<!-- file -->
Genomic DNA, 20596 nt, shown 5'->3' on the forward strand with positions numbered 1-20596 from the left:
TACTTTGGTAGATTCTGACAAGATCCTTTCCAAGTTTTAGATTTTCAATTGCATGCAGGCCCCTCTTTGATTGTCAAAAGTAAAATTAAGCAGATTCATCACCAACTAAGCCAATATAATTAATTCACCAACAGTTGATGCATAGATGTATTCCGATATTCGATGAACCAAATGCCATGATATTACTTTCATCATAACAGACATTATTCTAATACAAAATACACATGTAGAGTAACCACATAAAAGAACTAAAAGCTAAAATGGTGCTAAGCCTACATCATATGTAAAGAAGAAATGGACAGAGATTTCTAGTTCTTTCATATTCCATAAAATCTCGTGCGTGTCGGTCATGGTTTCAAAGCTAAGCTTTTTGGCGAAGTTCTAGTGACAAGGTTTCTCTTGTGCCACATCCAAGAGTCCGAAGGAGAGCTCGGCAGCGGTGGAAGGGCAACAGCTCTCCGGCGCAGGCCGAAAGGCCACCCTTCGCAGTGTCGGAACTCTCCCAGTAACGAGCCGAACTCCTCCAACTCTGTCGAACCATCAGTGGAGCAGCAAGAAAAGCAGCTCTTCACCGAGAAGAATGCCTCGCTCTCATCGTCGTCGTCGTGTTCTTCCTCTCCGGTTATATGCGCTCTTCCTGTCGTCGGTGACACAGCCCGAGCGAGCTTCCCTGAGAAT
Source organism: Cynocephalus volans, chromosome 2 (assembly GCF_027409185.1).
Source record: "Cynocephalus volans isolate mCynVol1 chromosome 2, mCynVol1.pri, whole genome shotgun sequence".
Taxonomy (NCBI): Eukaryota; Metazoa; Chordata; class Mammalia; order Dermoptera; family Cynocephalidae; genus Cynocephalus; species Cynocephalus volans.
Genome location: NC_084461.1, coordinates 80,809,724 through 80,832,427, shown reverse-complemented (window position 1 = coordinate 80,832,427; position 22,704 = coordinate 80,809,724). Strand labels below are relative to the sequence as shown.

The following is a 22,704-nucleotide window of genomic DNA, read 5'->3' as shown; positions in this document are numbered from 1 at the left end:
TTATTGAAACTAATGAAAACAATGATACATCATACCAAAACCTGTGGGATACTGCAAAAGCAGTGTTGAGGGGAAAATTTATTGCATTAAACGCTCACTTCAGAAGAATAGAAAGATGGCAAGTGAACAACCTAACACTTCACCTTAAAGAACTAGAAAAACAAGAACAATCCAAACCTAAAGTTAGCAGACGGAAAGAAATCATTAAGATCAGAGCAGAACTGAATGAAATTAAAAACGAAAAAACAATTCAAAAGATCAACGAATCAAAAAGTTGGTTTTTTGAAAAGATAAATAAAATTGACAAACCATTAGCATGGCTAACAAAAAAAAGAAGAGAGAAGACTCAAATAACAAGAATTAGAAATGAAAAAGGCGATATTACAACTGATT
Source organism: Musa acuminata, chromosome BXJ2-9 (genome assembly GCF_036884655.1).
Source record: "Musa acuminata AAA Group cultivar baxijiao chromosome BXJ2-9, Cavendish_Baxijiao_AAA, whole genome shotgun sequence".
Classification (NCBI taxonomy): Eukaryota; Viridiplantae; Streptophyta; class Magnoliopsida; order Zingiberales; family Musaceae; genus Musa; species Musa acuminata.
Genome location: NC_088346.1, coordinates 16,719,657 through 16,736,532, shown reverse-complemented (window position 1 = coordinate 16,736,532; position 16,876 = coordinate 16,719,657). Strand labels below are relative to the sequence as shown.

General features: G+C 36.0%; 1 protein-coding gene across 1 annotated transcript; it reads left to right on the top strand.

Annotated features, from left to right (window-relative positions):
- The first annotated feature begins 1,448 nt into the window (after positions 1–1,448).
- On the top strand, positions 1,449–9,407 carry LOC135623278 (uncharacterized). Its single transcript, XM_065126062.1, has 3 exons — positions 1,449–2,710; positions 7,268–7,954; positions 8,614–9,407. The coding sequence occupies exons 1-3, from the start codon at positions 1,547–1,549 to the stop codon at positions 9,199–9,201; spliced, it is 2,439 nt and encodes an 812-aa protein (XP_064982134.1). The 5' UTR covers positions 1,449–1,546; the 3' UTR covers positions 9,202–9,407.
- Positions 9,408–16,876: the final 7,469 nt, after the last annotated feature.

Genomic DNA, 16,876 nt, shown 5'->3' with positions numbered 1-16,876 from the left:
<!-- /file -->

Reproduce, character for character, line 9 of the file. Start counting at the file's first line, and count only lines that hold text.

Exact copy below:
Source organism: Musa acuminata, chromosome BXJ2-9 (genome assembly GCF_036884655.1).